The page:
Polar Bears are the New Beaver

November 17, 2011

Eva Gusnowski

The polar bear is a Canadian icon. The tourism industry would take quite a blow if the polar bear population disappeared, but that’s not the only reason we have nationally started to take notice of our northern friends.
Environment Canada’s assessment of the polar bear status has been in the news recently: sadly, it is kind of grim. There are only an estimated 20 000 to 25 000 polar bears in the world, and about 2/3 of the global population exists in Canada, while the rest are found in Alaska, Greenland and Russia. 
science in seconds, polar bear, eva gusnowski
Simply put, the polar bear niche (the role that it fulfills in the ecosystem) requires ice. Polar bears follow a seasonal habitat pattern, moving inland during the summer to survive on fat stores. During the winter the bears move out onto sea ice that provides them with access to a food source (mostly seals). The quality and quantity of sea ice therefore directly determines the winter habitat of the polar bear.
It’s therefore of no surprise that global warming is having an effect on the polar bear’s by decreasing the extent of sea ice. Additionally, the low reproductive rate of these bears plus overhunting that has occurred are potential threats to this species.
So what are we going to do about it?
science in seconds, eva gusnowski, polar bears are the new beaver
Last year the US declared a polar bear conservation effort in Alaska to prevent the impact of development on the polar bear habitat. And just recently, the Canadian government declared the polar bear as a “species of special concern”, meaning it is now protected under the Species at Risk Act. This requires the implementation of a government protection plan of sorts over the next three years to prevent the polar bear from becoming threatened or endangered, which are the next two rungs on the ladder to extinction.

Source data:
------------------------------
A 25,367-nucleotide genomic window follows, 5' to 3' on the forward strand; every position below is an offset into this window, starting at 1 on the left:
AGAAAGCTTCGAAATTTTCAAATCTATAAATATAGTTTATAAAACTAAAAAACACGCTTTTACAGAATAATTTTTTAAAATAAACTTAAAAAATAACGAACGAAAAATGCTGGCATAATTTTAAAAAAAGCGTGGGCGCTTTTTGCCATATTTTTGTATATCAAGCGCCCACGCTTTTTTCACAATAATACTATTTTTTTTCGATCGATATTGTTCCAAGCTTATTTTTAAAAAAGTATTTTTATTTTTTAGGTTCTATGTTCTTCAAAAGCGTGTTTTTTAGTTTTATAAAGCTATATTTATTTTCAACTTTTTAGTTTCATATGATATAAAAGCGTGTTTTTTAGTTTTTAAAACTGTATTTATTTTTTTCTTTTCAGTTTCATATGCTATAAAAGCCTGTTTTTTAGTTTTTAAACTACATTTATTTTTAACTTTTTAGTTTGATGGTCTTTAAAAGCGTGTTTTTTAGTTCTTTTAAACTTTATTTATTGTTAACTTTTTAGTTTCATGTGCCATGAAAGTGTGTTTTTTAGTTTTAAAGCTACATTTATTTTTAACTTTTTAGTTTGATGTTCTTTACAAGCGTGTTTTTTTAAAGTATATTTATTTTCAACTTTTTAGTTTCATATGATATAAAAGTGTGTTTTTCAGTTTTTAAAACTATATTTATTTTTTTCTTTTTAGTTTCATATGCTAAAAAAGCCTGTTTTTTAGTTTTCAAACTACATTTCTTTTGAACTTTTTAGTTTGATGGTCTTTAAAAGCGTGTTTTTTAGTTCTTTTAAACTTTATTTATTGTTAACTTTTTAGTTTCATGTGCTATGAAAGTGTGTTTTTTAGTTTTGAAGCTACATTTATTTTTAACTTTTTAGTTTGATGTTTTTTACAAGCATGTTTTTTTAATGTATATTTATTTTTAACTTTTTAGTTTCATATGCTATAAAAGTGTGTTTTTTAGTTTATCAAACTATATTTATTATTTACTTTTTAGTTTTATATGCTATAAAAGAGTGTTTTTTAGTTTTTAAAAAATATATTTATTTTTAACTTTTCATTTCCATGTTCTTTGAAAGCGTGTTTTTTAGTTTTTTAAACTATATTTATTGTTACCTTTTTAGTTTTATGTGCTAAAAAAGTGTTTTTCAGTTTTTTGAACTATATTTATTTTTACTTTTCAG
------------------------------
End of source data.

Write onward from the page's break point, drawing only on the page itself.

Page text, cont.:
Hopefully with this new declaration we can prevent the decline in the polar bear population. It has even been suggested that Canada’s national animal be changed to the polar bear from the beaver, which at one time was also a species in danger of extinction (beaver hat, anyone?). So if green can be the new black, it seems possible that the polar bear could eventually become the new beaver.
science in seconds, eva gusnowski, polar bears are the new beaver
So are the polar bears walking on (globally warmed) thin ice? Maybe its just the newly designed Coke cans that have everyone in such a frenzy. Seriously Coca-Cola, 2 million dollars over 5 years? I think you can do a little better than that to help out the non-secular animal you’ve been exploiting every Christmas. Oh, that’s right…I’m sure that changing the color of Coke cans should have the same impact as donating the equivalent amount of money to the polar bears instead. Good call.



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